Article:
By Adriana Ermter
In our monthly column, senior writer and editor Adriana Ermter shares her personal experiences with breast cancer.
A few years ago, a friend shared a story about the first trimester of her pregnancy. She was thrilled to be pregnant, but at the time, kept her pregnancy under wraps as she hadn’t passed the three-month safety zone. She was also sick as a dog, overwhelmed with intense nausea and fatigue, that heightened during her twice-daily, 25-minute subway commute to and from work. Despite looking green-ish, sweaty, unstable on her feet and gripping whatever pole or hand railing was available, not once in 90 days did anyone sitting on the subway offer my friend their seat. She’d felt invisible.
There are many, highly visible Toronto Transit Commission (TTC)-branded signs adhered to subway cars’ walls requesting passengers act courteously and give their seat to persons in need. But it rarely happens. Still, that’s not the part of my friend’s story that sticks with me. Her lack of voice, her inability to ask for what she needed is what resonates. I get it.
I often felt just as voiceless and invisible post breast cancer surgery, when I was in daily treatment and commuting on public transit from my home to Princess Margaret Hospital to work and then, back home again. Asking a stranger for their seat didn’t feel like an option. It would have required getting the seated person’s attention, most likely by tapping them on their closest body part as they would have been preoccupied with their phone, laptop or iPad and then, politely, asking them for their seat, which would have required an explanation. And trust me when I say, I had zero desire to tell a complete stranger in a pin-could-drop-quiet subway car that I had cancer and needed to sit down.
Also, it would have been bizarre. An anomaly in longstanding TTC culture among nine to fivers, breaking the unspoken but well-observed Presto-card-carrying rules: to mind your own business, to keep your earbuds in whether you’re listening to something or not, to stare straight ahead or downwards without making eye contact with other commuters, to sit on your seat (should you be lucky enough to secure one that isn’t wet, dirty, or covered in dried vomit or other bodily fluids), with your knees together and your purse, bag and/or backpack on your lap, and to be quiet and never, ever ask for someone’s seat, even if you’re about to topple over.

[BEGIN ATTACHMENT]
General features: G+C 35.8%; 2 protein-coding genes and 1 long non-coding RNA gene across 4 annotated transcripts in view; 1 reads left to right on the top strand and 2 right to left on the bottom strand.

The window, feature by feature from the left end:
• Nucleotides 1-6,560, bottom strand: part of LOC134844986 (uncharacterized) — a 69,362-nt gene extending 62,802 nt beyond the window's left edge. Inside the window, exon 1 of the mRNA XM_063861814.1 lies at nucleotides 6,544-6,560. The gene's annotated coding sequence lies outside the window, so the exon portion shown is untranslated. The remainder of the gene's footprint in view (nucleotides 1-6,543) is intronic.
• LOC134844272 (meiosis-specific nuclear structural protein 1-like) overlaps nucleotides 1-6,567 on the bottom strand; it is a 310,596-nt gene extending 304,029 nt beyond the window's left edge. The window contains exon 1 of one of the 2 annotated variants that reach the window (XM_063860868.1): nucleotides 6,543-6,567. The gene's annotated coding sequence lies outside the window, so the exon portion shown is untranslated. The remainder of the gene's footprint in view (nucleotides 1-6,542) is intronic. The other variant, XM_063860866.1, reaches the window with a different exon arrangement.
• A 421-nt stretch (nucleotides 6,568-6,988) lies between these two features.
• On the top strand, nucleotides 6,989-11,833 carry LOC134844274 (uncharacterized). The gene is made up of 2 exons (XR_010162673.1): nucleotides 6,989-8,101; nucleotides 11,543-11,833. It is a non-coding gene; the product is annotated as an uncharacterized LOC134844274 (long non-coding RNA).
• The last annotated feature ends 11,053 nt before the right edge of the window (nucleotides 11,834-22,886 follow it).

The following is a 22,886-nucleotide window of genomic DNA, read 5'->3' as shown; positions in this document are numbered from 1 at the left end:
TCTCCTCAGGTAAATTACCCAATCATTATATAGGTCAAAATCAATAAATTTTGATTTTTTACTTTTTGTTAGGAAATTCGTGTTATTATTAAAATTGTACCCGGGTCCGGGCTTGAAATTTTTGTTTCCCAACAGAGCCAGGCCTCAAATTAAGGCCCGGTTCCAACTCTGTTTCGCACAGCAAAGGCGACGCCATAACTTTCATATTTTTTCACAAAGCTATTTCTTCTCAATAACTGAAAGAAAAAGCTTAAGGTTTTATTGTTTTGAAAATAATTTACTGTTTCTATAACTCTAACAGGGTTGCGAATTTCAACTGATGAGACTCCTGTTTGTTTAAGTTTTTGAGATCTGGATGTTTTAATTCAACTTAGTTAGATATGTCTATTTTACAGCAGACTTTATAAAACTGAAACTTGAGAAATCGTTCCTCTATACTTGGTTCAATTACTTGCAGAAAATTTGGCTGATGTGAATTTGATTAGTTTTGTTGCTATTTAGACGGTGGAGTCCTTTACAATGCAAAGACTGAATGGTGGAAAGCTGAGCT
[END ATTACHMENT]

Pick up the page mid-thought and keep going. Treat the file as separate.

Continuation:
The TTC subway wasn’t the only place breast cancer rendered me silent and see-through. I experienced this regularly when I’d walk down the street to the grocery store or to the bank, people whipping past me, scurrying forward with their busy lives while mine operated in slow motion. At the hospital’s jam-packed breast cancer clinic, where in the reception area I became a mere number in thousands. With family and friends who likened my breast cancer to “routine women’s health issues,” or in one case, like “getting my tonsils taken out.”
I felt particularly unseen in the workplace, even though I had been 100 per cent transparent about my health with my supervisor and colleagues and subsequently, perhaps as a result, I was passed over for promotion, ignored in meetings and viewed as not contributing enough. Worse, my then boss treated me as though nothing was going on and not once asked “how I was feeling?” Now that I’m healthy and on a few dating apps, I’m experiencing a different kind of dismissal. Not always, but sometimes I now see my dates’ faces flash between horror, discomfort and it-was-nice-to-meet emotions should I dare disclose that I had cancer.
I don’t have a solution for any of this. Speaking out loud about having breast cancer is a personal choice, one only you and I can make. For me, the passing of time has helped significantly and I’m now comfortable talking and writing about my experiences. But I’m also no longer fighting for my health and my healthcare services or feeling overwhelmed with medical decisions, doctors’ appointments, treatment, sleep deprivation and utter exhaustion.
I also won’t pretend that there weren’t moments when I was grateful to be invisible. Not always needing to be seen gave me a sense of normalcy. I didn’t need or want the entire world to know what I was going through. This invisibility helped me to retain and protect important pieces of myself, like my dignity, my identity and my inner strength and courage. Recently, I reposted a friend’s Facebook post on Instagram. The words summarize this invisible disease and everything that comes with it perfectly. I’ll end this article by sharing it here with you.
“Be so fucking proud of yourself for passing your hardest moments alone while everyone believed you were fine.” –Anonymous
Adriana Ermter is a multi award-winning writer and editor. Her work can be read in Figure Skater Fitness, Living Luxe and IN Magazine, as well as online at 29Secrets.com, RethinkBreastCancer.ca, Popsugar.com and AmongMen.com. The former Beauty Director for FASHION and Editor-in-Chief for Salon and Childview magazines lives in Toronto with her two very spoiled rescue cats, Murphy and Olive. You can follow Adriana on Instagram @AdrianaErmter